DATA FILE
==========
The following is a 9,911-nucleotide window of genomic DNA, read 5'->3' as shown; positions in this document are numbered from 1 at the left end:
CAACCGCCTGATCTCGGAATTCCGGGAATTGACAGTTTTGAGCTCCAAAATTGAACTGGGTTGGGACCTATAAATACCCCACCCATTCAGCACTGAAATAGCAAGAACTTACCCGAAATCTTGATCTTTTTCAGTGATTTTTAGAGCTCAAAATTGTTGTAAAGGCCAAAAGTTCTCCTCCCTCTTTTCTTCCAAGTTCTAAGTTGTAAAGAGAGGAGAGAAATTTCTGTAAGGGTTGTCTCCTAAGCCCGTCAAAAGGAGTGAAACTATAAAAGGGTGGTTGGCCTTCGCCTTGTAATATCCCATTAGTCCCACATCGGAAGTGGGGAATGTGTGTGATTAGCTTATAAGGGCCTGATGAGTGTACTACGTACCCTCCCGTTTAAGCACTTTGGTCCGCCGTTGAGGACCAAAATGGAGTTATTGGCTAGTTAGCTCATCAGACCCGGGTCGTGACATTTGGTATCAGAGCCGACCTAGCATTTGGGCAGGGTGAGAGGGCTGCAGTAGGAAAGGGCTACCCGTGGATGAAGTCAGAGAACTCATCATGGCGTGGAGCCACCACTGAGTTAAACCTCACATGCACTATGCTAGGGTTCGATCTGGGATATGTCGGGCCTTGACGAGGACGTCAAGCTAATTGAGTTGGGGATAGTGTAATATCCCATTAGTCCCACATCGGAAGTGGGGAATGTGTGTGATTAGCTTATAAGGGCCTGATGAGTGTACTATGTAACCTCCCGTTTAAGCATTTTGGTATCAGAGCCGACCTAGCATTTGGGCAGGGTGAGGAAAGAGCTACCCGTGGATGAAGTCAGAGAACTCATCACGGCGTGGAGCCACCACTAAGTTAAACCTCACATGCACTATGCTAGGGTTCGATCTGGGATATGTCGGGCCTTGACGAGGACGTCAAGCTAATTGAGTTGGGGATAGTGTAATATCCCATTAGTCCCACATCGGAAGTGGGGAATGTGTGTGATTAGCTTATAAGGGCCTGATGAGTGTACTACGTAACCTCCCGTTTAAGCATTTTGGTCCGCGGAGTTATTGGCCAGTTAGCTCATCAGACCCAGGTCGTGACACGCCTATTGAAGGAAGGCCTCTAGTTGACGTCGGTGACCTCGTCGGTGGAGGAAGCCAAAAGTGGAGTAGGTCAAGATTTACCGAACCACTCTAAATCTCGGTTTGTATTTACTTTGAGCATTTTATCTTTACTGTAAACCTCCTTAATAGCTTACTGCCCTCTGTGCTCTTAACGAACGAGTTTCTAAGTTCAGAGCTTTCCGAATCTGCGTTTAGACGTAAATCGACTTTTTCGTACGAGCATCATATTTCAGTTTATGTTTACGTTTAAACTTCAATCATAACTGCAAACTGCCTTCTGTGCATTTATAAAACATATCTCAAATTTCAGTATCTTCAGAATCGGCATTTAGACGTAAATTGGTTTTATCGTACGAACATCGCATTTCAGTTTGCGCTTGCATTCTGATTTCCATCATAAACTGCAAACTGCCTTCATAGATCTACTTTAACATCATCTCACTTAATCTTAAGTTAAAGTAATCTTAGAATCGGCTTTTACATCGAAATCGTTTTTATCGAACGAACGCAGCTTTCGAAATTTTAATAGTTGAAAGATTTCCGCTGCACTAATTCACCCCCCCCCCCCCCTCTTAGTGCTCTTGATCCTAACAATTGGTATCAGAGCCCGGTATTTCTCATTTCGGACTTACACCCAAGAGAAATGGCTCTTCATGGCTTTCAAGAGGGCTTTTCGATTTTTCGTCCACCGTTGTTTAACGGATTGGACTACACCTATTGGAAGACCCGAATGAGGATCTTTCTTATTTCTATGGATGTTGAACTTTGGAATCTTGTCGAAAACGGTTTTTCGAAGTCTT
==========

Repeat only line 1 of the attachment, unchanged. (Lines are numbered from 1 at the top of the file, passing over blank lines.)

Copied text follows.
The following is a 9,911-nucleotide window of genomic DNA, read 5'->3' as shown; positions in this document are numbered from 1 at the left end: